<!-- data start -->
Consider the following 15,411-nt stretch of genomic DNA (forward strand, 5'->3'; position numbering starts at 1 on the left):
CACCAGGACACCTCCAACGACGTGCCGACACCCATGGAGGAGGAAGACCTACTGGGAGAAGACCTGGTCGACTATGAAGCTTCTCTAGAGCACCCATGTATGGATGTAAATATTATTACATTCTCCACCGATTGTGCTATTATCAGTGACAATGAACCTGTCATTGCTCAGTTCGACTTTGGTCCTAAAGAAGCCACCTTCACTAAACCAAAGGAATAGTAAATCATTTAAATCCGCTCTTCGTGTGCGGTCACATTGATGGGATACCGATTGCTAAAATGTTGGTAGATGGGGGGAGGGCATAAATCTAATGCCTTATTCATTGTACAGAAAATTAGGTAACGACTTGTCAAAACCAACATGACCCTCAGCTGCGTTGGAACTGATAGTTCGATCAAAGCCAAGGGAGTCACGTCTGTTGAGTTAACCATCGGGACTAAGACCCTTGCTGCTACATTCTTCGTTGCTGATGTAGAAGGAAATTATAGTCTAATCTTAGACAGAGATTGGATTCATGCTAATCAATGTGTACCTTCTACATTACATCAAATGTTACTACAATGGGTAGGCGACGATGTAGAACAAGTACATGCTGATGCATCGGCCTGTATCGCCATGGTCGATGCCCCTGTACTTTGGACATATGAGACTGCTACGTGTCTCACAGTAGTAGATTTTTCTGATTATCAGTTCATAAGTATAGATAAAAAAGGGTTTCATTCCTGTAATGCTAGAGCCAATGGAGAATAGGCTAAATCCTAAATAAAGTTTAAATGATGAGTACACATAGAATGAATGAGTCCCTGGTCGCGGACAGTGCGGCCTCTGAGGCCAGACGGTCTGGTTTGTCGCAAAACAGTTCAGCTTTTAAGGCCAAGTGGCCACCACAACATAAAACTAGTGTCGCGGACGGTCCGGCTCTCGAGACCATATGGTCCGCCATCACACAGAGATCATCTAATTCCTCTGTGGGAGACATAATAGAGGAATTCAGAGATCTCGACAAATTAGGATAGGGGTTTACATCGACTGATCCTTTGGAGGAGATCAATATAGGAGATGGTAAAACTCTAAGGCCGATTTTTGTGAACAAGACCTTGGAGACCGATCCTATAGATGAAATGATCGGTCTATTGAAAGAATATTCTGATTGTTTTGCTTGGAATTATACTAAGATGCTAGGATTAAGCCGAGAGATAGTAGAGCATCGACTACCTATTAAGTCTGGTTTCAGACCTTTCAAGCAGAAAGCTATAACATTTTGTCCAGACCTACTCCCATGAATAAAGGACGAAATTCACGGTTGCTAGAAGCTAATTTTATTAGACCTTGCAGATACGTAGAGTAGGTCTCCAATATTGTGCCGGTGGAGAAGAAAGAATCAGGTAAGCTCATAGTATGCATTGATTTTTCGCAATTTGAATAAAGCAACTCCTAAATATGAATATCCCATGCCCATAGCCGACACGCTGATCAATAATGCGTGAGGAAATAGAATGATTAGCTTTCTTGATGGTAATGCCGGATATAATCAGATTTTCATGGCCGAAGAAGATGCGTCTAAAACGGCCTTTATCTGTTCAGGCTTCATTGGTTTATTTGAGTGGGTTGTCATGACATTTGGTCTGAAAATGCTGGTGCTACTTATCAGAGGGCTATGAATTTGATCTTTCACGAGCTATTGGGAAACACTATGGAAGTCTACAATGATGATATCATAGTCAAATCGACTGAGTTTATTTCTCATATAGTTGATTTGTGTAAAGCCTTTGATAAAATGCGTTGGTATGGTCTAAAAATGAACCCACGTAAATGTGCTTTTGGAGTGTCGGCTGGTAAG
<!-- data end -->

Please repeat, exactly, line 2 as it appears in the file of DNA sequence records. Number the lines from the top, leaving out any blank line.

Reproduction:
CACCAGGACACCTCCAACGACGTGCCGACACCCATGGAGGAGGAAGACCTACTGGGAGAAGACCTGGTCGACTATGAAGCTTCTCTAGAGCACCCATGTATGGATGTAAATATTATTACATTCTCCACCGATTGTGCTATTATCAGTGACAATGAACCTGTCATTGCTCAGTTCGACTTTGGTCCTAAAGAAGCCACCTTCACTAAACCAAAGGAATAGTAAATCATTTAAATCCGCTCTTCGTGTGCGGTCACATTGATGGGATACCGATTGCTAAAATGTTGGTAGATGGGGGGAGGGCATAAATCTAATGCCTTATTCATTGTACAGAAAATTAGGTAACGACTTGTCAAAACCAACATGACCCTCAGCTGCGTTGGAACTGATAGTTCGATCAAAGCCAAGGGAGTCACGTCTGTTGAGTTAACCATCGGGACTAAGACCCTTGCTGCTACATTCTTCGTTGCTGATGTAGAAGGAAATTATAGTCTAATCTTAGACAGAGATTGGATTCATGCTAATCAATGTGTACCTTCTACATTACATCAAATGTTACTACAATGGGTAGGCGACGATGTAGAACAAGTACATGCTGATGCATCGGCCTGTATCGCCATGGTCGATGCCCCTGTACTTTGGACATATGAGACTGCTACGTGTCTCACAGTAGTAGATTTTTCTGATTATCAGTTCATAAGTATAGATAAAAAAGGGTTTCATTCCTGTAATGCTAGAGCCAATGGAGAATAGGCTAAATCCTAAATAAAGTTTAAATGATGAGTACACATAGAATGAATGAGTCCCTGGTCGCGGACAGTGCGGCCTCTGAGGCCAGACGGTCTGGTTTGTCGCAAAACAGTTCAGCTTTTAAGGCCAAGTGGCCACCACAACATAAAACTAGTGTCGCGGACGGTCCGGCTCTCGAGACCATATGGTCCGCCATCACACAGAGATCATCTAATTCCTCTGTGGGAGACATAATAGAGGAATTCAGAGATCTCGACAAATTAGGATAGGGGTTTACATCGACTGATCCTTTGGAGGAGATCAATATAGGAGATGGTAAAACTCTAAGGCCGATTTTTGTGAACAAGACCTTGGAGACCGATCCTATAGATGAAATGATCGGTCTATTGAAAGAATATTCTGATTGTTTTGCTTGGAATTATACTAAGATGCTAGGATTAAGCCGAGAGATAGTAGAGCATCGACTACCTATTAAGTCTGGTTTCAGACCTTTCAAGCAGAAAGCTATAACATTTTGTCCAGACCTACTCCCATGAATAAAGGACGAAATTCACGGTTGCTAGAAGCTAATTTTATTAGACCTTGCAGATACGTAGAGTAGGTCTCCAATATTGTGCCGGTGGAGAAGAAAGAATCAGGTAAGCTCATAGTATGCATTGATTTTTCGCAATTTGAATAAAGCAACTCCTAAATATGAATATCCCATGCCCATAGCCGACACGCTGATCAATAATGCGTGAGGAAATAGAATGATTAGCTTTCTTGATGGTAATGCCGGATATAATCAGATTTTCATGGCCGAAGAAGATGCGTCTAAAACGGCCTTTATCTGTTCAGGCTTCATTGGTTTATTTGAGTGGGTTGTCATGACATTTGGTCTGAAAATGCTGGTGCTACTTATCAGAGGGCTATGAATTTGATCTTTCACGAGCTATTGGGAAACACTATGGAAGTCTACAATGATGATATCATAGTCAAATCGACTGAGTTTATTTCTCATATAGTTGATTTGTGTAAAGCCTTTGATAAAATGCGTTGGTATGGTCTAAAAATGAACCCACGTAAATGTGCTTTTGGAGTGTCGGCTGGTAAG